Often a scene of negotiations and compromises

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The great underlying work of a director of photography is almost always (often quietly and below the surface) educating. Educating editors to appreciate pictures and talking about their best use. Sometimes a simple photograph makes the best statement, while at other times, a complex picture in a carefully orchestrated setting compliments the story telling. In some magazines, that extends to “educating” an art director who holds much power along with the editor.

Rich Clarkson – What should photographers know? via The Photo Society.

There Are 2 Comments On This Article.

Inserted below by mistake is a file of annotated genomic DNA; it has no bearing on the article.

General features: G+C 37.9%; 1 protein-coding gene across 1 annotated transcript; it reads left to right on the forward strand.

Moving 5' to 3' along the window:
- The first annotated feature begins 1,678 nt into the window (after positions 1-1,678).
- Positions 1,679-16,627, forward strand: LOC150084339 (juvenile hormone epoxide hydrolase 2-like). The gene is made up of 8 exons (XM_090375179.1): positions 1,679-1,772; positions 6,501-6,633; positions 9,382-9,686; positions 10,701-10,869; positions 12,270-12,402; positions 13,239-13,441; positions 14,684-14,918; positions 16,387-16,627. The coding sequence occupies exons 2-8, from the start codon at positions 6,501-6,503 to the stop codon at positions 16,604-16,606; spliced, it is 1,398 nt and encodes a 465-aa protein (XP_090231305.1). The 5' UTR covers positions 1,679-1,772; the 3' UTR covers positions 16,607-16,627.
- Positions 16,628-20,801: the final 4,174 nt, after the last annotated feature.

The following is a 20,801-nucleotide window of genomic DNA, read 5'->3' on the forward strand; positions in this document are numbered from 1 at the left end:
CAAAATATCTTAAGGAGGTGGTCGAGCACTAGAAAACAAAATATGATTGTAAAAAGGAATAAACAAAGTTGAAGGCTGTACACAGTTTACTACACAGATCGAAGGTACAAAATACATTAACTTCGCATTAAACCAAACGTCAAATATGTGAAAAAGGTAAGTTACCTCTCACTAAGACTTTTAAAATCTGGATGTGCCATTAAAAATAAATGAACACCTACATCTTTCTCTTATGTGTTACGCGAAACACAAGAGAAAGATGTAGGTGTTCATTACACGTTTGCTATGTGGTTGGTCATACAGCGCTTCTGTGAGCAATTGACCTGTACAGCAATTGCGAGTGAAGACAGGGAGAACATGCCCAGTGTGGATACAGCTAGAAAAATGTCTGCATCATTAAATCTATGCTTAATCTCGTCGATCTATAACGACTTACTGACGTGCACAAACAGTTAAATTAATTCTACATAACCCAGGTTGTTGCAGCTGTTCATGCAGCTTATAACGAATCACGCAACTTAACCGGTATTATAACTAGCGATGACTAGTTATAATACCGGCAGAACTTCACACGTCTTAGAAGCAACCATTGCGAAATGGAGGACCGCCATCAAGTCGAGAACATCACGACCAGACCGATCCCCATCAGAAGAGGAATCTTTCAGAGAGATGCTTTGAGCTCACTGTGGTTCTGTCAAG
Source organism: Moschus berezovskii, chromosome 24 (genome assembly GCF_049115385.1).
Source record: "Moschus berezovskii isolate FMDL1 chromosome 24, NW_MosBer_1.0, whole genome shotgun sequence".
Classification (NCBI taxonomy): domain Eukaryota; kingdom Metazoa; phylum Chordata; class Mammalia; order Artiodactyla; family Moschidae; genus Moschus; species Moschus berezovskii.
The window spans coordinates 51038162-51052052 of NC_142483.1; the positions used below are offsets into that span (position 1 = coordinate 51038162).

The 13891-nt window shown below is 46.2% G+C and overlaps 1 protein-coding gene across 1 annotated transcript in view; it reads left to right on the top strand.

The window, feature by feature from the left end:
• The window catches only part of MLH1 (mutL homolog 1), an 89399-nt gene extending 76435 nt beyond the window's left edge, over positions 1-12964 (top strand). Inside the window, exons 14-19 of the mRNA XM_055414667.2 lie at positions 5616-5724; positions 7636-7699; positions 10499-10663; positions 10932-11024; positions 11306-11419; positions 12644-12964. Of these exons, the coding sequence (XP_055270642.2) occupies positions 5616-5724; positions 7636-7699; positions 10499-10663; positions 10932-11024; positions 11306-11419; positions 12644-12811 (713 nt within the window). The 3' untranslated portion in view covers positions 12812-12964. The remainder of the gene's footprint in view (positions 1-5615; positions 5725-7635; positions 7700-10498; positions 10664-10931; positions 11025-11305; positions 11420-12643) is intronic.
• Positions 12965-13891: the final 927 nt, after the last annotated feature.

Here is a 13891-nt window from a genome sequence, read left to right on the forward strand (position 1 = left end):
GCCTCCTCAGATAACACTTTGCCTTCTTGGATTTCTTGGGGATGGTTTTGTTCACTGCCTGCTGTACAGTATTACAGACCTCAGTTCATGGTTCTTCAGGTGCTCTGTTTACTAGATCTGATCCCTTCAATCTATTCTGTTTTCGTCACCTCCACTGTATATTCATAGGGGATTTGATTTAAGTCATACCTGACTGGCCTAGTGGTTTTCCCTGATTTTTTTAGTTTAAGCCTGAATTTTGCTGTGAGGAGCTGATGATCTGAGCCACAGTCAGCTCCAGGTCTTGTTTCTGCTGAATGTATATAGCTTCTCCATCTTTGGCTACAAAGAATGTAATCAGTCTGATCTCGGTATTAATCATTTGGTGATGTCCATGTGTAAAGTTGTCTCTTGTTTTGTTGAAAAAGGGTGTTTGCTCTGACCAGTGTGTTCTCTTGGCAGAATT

1. Great article and great look into the back workings at National Geographic. I always research and learn about my corporate assignments in photography, because I have felt knowing my subject would give me the best start at capturing what they do. Nice to see I have not been alone in that approach.

  2. I echo Gordon’s sentiments about behind the curtain look. I think it is true: “Doing research and homework is crucial to getting an assignment. Good people, with intelligence, commitment and “fire in the belly” just stand out.”

    “I have always been more interested in the personality than the portfolio.” I wonder how true that rings to other Editors, creative directors, and the lot? Rob?

    The fire in side rules if you let it!